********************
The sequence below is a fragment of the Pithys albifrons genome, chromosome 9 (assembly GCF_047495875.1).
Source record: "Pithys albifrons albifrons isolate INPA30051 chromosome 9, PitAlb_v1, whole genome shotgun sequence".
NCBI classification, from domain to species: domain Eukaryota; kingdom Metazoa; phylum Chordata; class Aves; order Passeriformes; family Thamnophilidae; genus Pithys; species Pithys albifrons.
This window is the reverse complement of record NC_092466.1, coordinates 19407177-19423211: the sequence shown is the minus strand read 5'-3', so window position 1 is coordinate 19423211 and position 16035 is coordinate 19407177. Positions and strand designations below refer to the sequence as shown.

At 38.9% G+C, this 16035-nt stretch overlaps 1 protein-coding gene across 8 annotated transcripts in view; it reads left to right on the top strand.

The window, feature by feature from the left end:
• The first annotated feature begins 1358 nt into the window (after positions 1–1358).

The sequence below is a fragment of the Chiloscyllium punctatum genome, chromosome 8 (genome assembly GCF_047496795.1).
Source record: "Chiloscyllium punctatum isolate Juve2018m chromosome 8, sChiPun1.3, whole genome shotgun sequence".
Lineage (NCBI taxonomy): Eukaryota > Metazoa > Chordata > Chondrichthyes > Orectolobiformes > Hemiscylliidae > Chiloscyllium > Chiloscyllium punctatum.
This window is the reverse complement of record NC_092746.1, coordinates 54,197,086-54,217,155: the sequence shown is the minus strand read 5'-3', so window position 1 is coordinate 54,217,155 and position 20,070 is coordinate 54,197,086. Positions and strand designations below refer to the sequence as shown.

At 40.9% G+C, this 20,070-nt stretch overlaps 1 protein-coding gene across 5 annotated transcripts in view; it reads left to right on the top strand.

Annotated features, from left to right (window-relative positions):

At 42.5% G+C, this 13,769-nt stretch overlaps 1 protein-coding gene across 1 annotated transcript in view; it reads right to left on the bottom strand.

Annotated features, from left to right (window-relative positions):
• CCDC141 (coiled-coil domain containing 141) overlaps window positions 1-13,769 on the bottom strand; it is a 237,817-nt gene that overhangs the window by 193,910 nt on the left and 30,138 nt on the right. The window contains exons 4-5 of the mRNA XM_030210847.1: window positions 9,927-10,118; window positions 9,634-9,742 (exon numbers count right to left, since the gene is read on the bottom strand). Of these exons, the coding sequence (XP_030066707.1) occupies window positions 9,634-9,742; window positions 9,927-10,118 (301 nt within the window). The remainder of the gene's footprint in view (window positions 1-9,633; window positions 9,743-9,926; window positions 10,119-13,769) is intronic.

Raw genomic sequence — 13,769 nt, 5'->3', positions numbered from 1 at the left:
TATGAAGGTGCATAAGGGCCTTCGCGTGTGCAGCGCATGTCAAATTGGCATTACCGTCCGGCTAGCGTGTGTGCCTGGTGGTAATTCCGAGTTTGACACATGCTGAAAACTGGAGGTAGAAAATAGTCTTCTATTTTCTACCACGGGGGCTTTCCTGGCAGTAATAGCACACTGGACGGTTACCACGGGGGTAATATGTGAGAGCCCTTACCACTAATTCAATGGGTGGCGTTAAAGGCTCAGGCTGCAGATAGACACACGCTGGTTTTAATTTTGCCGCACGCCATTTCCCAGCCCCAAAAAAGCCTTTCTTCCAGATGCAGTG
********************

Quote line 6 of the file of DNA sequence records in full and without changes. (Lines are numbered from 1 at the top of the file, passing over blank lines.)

The window, feature by feature from the left end: